New Paper Published

Water resources adaptation to climate and demand change in the Potomac River

Water resources adaptation to climate and demand change in the Potomac River

Posted by Jim Stagge on September 13, 2017

My new paper, titled “Water resources adaptation to climate and demand change in the Potomac River”, has just been published online. This study extends prior optimization work to consider how water resources could be managed in the Washington DC area to adapt to climate change and future demand increases.

You can read the full paper here:

Stagge, J.H. and Moglen, G.E. (2017) "Water resources adaptation to climate and demand change in the Potomac River." Journal of Hydrologic Engineering, 22 (11), 04017050.


Fig. 1. Reproduced from article. Potomac watershed and Washington, DC, water supply; Potomac watershed shown in lighter shade, with reservoir watershed shown in a darker shade; reservoirs shown as triangles and intakes for the Washington, DC, metropolitan area shown as a hashed circle.

This study begins by measuring the projected changes in drought vulnerability for the near (2010 to 2039), intermediate (2040-2069), and distant future (2070 to 2099) under climate and demand changes. A system-wide increase in demand of 23\% by the year 2040 is projected to decrease available storage in the Jennings Randolph Reservoir, decreasing the number of Recreation days, measured above lake access points. Increased demand is also projected to increase the load on downstream reservoirs, resulting in an increase in consecutive low flow days. WMA reservoirs are projected to lose 7 to 15\% of their usable storage volume due to sedimentation between 2010 and 2040, causing an increase in storage failures.

Simulations of climate change result in higher flows in the winter and early spring, followed by more extreme low flows in the summer. This causes an increase in reservoir storage failures combined with a lack of whitewater releases and decrease in reservoir boat access.


Fig. 3. Reproduced from article. Effect of climate change on system objectives. Lines represent the mean of all five considered GCMs for the SRES A2, A1b, and B1 emission scenarios.

The second part of the paper focuses on adaptation strategies for the region. None of the optimized operating rules were able to completely mitigate the combined effects of demand change, sedimentation and climate changes. However, the Buffer Equation, controlling upstream/downstream reservoir preference was able to mitigate the effect of climate change alone by relying more on upstream storage. Also, given the seasonal shift in flows, optimized rules suggested a more conservative approach during March, April and May in the future.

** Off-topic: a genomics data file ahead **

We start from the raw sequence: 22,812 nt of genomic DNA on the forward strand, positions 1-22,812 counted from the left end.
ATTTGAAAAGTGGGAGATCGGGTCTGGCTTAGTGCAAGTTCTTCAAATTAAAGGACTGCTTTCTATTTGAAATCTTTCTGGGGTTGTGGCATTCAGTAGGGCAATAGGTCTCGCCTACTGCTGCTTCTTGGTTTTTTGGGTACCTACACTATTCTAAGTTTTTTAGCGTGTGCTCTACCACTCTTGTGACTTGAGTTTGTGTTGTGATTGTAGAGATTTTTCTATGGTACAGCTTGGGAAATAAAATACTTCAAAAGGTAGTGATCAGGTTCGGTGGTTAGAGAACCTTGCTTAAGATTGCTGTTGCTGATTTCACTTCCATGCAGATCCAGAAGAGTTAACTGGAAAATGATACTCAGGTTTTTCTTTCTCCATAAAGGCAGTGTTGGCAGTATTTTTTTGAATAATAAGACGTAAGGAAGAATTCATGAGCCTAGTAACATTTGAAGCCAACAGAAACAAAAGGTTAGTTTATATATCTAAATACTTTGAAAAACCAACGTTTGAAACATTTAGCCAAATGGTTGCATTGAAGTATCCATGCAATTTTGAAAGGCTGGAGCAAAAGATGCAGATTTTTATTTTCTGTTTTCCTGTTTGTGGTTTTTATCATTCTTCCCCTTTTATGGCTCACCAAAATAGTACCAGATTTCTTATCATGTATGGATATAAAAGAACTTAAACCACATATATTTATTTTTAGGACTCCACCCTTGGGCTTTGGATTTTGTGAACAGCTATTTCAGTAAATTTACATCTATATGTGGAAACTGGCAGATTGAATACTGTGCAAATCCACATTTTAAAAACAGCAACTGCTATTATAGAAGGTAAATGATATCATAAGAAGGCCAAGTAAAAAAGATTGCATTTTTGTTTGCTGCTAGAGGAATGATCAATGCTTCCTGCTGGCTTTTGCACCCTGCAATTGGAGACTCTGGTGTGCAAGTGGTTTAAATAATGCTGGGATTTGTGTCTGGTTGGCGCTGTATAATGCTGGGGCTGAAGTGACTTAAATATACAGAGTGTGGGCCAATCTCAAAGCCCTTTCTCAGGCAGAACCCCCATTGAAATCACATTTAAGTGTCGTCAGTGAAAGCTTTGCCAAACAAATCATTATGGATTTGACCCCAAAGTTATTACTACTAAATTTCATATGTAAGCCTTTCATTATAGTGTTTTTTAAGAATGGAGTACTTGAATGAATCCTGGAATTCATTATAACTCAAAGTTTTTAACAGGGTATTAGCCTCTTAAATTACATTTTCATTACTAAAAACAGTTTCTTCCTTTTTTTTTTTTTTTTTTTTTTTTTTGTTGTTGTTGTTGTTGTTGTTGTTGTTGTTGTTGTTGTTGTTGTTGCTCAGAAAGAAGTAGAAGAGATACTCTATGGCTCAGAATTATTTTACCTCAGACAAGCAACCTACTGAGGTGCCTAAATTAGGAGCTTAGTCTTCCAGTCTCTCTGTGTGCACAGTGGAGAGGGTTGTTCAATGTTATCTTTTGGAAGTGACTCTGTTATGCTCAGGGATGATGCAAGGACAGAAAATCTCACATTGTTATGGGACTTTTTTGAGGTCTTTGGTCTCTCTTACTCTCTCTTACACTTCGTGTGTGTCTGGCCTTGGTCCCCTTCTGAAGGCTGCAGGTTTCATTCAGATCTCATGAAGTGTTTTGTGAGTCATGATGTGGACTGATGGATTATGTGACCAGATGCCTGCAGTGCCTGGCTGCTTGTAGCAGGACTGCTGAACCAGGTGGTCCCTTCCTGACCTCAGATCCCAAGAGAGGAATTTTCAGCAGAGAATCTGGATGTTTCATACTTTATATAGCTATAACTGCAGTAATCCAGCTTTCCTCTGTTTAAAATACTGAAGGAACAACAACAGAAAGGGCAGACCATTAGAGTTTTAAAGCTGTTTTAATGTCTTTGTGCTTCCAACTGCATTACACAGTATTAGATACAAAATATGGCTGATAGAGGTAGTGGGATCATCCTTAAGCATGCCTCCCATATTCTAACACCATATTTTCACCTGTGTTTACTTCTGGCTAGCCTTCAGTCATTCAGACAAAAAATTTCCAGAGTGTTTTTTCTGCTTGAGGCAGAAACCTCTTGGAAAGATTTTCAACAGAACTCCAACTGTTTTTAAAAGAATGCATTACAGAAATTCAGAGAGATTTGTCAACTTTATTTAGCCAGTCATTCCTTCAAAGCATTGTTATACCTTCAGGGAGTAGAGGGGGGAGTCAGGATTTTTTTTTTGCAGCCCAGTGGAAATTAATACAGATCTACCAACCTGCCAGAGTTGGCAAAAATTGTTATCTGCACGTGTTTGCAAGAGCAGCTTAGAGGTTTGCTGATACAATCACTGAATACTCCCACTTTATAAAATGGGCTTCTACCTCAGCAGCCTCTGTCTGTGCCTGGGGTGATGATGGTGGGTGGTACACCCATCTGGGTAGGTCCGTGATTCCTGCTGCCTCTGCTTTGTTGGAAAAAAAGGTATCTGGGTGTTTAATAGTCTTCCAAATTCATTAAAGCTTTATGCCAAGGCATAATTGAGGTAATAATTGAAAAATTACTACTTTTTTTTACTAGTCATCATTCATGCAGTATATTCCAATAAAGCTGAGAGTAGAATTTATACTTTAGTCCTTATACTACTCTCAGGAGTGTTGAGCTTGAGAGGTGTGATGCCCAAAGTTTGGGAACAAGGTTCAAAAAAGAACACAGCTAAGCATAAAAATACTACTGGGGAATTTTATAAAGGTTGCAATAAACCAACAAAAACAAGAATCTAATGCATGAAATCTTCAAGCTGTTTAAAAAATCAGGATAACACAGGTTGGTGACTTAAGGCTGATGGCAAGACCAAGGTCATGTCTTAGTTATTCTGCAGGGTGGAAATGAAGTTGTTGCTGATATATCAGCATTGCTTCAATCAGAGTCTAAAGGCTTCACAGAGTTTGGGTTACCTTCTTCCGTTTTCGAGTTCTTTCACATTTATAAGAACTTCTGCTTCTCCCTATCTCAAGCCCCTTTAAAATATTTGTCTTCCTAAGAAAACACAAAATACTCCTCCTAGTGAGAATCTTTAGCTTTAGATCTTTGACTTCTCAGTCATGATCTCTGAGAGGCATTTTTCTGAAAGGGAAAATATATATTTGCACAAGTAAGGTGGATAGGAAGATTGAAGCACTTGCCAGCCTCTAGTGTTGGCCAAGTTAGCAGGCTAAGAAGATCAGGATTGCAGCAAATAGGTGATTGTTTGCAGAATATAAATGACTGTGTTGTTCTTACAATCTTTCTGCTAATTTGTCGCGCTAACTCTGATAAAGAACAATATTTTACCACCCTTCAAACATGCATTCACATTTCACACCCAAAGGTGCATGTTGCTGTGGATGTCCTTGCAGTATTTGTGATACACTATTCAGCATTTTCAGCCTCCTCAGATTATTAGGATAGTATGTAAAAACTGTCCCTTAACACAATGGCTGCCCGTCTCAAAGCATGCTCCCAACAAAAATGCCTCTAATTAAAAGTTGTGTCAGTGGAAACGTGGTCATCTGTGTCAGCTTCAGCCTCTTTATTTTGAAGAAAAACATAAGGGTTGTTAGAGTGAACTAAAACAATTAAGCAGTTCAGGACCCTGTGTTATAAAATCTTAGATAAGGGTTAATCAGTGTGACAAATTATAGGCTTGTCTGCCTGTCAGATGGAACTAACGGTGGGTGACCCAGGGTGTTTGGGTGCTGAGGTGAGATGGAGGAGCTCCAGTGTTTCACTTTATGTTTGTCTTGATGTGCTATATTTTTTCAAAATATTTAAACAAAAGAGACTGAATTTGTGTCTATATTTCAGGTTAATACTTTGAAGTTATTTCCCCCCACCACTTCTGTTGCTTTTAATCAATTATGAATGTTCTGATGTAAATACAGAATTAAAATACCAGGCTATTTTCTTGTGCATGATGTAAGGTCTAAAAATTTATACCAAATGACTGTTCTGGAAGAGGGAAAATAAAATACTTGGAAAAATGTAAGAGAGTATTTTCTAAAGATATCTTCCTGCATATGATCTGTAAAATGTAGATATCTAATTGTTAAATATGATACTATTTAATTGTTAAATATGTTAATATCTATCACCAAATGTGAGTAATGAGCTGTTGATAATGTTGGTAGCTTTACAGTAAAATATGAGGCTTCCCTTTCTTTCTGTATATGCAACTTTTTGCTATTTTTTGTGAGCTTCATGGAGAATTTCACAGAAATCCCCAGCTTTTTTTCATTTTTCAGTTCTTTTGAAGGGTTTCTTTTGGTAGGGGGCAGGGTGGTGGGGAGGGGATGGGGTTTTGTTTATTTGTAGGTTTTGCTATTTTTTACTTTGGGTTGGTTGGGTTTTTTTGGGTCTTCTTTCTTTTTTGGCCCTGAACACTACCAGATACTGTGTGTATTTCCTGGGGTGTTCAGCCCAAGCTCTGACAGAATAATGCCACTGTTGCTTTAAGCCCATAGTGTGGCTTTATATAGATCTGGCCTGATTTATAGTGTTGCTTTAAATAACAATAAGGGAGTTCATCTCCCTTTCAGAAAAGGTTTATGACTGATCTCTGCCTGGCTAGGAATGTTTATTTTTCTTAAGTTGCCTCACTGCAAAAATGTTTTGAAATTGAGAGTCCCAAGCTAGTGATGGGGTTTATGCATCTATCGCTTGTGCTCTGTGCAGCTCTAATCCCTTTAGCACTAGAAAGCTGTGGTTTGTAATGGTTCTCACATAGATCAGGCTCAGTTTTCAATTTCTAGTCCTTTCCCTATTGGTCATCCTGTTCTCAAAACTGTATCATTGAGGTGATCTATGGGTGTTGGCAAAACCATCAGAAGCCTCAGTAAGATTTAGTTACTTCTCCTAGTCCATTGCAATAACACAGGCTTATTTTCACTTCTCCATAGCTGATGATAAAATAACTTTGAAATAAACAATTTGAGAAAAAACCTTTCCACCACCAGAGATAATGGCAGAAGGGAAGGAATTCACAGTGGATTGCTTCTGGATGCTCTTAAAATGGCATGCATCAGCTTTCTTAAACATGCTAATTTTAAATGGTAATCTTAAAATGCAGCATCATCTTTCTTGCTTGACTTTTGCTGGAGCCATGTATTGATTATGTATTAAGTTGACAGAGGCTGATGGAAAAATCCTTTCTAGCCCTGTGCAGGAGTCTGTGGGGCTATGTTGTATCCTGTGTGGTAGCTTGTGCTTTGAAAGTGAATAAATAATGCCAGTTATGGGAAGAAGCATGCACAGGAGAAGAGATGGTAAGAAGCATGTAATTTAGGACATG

Fig. 4. Reproduced from article. Optimized buffer equation under 2070-2099 climate change conditions with respect to Flowby (a) and Recreation Season (b). Current operating rules are shown by the diagonal, black line. Each non-dominated solution is presented with the color scale corresponding to improvement (green) or worsening (red) of the objective function relative to current policy.


The effects of climate change are increasingly considered in conjunction with changes in water demand and reservoir sedimentation in forecasts of water supply vulnerability. Here, the relative effects of these factors are evaluated for the Washington, DC metropolitan area water supply for the near (2010 to 2039), intermediate (2040-2069), and distant future (2070 to 2099) by repeated water resources model simulations. This system poses water management challenges due to long water delivery travel times that increase uncertainty, multiple water jurisdictions that constrain potential decisions, and future scenarios that simultaneously increase demand and decrease water supply during the critical summer period. Adaptation strategies were developed for the system using a multi-objective evolutionary algorithm. Optimized reservoir management policies were compared using six distinct objectives, ranging from reservoir storage to environmental and recreational benefits. Simulations of future conditions show water stress increasing with time. Reservoir sedimentation is projected to more than double (114% increase) the severity of reservoir storage failures by 2040. Increases in water demand and climate change are projected to further stress the system, causing longer periods of low flow and a loss of recreational reservoir storage. The adoption of optimized rules mitigates some of these effects, most notably returning simulations of 2070-2099 climate to near historical levels. Modifying the balance between upstream and downstream reservoirs improved storage penalties by 20.7% and flowby penalties by 50\%. Changing triggers for shifting load to off-line reservoirs improved flowby (8.3%) and environmental (4.1%) penalties slightly, while changing demand restriction triggers provided only moderate improvements, but with little adverse effects.